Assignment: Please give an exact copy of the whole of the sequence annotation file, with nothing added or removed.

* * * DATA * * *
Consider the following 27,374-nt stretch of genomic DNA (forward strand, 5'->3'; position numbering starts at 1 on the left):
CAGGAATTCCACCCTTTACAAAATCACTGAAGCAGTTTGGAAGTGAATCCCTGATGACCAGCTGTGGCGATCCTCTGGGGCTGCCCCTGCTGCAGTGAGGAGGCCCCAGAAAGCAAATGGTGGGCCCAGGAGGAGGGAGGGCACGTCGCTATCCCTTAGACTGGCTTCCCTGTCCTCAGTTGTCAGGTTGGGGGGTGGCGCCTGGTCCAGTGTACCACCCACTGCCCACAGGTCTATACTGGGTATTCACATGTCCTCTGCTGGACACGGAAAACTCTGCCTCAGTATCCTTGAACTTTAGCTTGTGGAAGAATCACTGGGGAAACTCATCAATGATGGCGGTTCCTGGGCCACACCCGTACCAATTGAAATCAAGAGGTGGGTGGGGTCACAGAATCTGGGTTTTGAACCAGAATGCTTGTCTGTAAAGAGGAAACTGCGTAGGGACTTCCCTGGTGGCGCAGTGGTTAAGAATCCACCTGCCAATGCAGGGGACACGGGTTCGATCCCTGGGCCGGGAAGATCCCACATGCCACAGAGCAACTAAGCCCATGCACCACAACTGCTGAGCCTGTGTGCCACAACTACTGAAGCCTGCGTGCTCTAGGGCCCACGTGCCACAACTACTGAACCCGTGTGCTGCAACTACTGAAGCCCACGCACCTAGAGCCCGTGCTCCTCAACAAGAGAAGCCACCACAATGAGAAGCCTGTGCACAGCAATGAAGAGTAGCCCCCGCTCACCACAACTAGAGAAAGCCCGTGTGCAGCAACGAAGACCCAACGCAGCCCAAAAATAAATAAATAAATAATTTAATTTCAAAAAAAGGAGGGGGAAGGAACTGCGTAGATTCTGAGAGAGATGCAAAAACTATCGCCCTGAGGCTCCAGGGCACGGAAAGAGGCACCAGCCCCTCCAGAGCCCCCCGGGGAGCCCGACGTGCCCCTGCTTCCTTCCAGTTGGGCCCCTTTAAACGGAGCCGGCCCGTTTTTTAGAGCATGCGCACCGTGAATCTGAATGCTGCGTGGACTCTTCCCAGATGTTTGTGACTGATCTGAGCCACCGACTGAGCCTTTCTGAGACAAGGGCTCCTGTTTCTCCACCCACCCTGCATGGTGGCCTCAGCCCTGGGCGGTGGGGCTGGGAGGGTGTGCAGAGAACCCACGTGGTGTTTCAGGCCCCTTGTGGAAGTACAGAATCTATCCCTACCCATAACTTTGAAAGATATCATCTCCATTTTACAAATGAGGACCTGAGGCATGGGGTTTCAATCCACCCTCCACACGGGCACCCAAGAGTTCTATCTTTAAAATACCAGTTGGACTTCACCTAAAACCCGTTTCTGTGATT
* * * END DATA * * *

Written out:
Consider the following 27,374-nt stretch of genomic DNA (forward strand, 5'->3'; position numbering starts at 1 on the left):
CAGGAATTCCACCCTTTACAAAATCACTGAAGCAGTTTGGAAGTGAATCCCTGATGACCAGCTGTGGCGATCCTCTGGGGCTGCCCCTGCTGCAGTGAGGAGGCCCCAGAAAGCAAATGGTGGGCCCAGGAGGAGGGAGGGCACGTCGCTATCCCTTAGACTGGCTTCCCTGTCCTCAGTTGTCAGGTTGGGGGGTGGCGCCTGGTCCAGTGTACCACCCACTGCCCACAGGTCTATACTGGGTATTCACATGTCCTCTGCTGGACACGGAAAACTCTGCCTCAGTATCCTTGAACTTTAGCTTGTGGAAGAATCACTGGGGAAACTCATCAATGATGGCGGTTCCTGGGCCACACCCGTACCAATTGAAATCAAGAGGTGGGTGGGGTCACAGAATCTGGGTTTTGAACCAGAATGCTTGTCTGTAAAGAGGAAACTGCGTAGGGACTTCCCTGGTGGCGCAGTGGTTAAGAATCCACCTGCCAATGCAGGGGACACGGGTTCGATCCCTGGGCCGGGAAGATCCCACATGCCACAGAGCAACTAAGCCCATGCACCACAACTGCTGAGCCTGTGTGCCACAACTACTGAAGCCTGCGTGCTCTAGGGCCCACGTGCCACAACTACTGAACCCGTGTGCTGCAACTACTGAAGCCCACGCACCTAGAGCCCGTGCTCCTCAACAAGAGAAGCCACCACAATGAGAAGCCTGTGCACAGCAATGAAGAGTAGCCCCCGCTCACCACAACTAGAGAAAGCCCGTGTGCAGCAACGAAGACCCAACGCAGCCCAAAAATAAATAAATAAATAATTTAATTTCAAAAAAAGGAGGGGGAAGGAACTGCGTAGATTCTGAGAGAGATGCAAAAACTATCGCCCTGAGGCTCCAGGGCACGGAAAGAGGCACCAGCCCCTCCAGAGCCCCCCGGGGAGCCCGACGTGCCCCTGCTTCCTTCCAGTTGGGCCCCTTTAAACGGAGCCGGCCCGTTTTTTAGAGCATGCGCACCGTGAATCTGAATGCTGCGTGGACTCTTCCCAGATGTTTGTGACTGATCTGAGCCACCGACTGAGCCTTTCTGAGACAAGGGCTCCTGTTTCTCCACCCACCCTGCATGGTGGCCTCAGCCCTGGGCGGTGGGGCTGGGAGGGTGTGCAGAGAACCCACGTGGTGTTTCAGGCCCCTTGTGGAAGTACAGAATCTATCCCTACCCATAACTTTGAAAGATATCATCTCCATTTTACAAATGAGGACCTGAGGCATGGGGTTTCAATCCACCCTCCACACGGGCACCCAAGAGTTCTATCTTTAAAATACCAGTTGGACTTCACCTAAAACCCGTTTCTGTGATT